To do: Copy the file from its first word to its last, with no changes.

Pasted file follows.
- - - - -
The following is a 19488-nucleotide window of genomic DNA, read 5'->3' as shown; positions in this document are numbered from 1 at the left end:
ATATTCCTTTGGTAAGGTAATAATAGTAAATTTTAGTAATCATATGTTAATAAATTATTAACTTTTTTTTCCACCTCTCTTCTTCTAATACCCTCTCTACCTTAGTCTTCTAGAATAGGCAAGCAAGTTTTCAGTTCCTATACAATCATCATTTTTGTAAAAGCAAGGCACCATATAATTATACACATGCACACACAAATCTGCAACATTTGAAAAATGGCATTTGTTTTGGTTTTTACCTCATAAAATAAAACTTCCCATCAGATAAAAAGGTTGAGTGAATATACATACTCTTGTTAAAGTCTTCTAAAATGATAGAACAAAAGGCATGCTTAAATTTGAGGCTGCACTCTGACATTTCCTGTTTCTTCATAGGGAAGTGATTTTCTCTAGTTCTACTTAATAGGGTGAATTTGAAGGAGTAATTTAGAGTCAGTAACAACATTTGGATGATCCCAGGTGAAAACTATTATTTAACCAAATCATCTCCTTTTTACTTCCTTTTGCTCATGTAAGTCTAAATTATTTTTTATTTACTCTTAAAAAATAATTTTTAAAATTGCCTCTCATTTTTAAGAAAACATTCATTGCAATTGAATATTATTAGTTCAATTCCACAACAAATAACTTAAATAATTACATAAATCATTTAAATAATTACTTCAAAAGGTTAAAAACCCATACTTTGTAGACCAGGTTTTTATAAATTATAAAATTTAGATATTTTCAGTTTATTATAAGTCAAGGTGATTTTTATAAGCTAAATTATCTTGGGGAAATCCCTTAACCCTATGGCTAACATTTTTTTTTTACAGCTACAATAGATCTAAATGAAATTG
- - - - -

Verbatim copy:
The following is a 19488-nucleotide window of genomic DNA, read 5'->3' as shown; positions in this document are numbered from 1 at the left end:
ATATTCCTTTGGTAAGGTAATAATAGTAAATTTTAGTAATCATATGTTAATAAATTATTAACTTTTTTTTCCACCTCTCTTCTTCTAATACCCTCTCTACCTTAGTCTTCTAGAATAGGCAAGCAAGTTTTCAGTTCCTATACAATCATCATTTTTGTAAAAGCAAGGCACCATATAATTATACACATGCACACACAAATCTGCAACATTTGAAAAATGGCATTTGTTTTGGTTTTTACCTCATAAAATAAAACTTCCCATCAGATAAAAAGGTTGAGTGAATATACATACTCTTGTTAAAGTCTTCTAAAATGATAGAACAAAAGGCATGCTTAAATTTGAGGCTGCACTCTGACATTTCCTGTTTCTTCATAGGGAAGTGATTTTCTCTAGTTCTACTTAATAGGGTGAATTTGAAGGAGTAATTTAGAGTCAGTAACAACATTTGGATGATCCCAGGTGAAAACTATTATTTAACCAAATCATCTCCTTTTTACTTCCTTTTGCTCATGTAAGTCTAAATTATTTTTTATTTACTCTTAAAAAATAATTTTTAAAATTGCCTCTCATTTTTAAGAAAACATTCATTGCAATTGAATATTATTAGTTCAATTCCACAACAAATAACTTAAATAATTACATAAATCATTTAAATAATTACTTCAAAAGGTTAAAAACCCATACTTTGTAGACCAGGTTTTTATAAATTATAAAATTTAGATATTTTCAGTTTATTATAAGTCAAGGTGATTTTTATAAGCTAAATTATCTTGGGGAAATCCCTTAACCCTATGGCTAACATTTTTTTTTTACAGCTACAATAGATCTAAATGAAATTG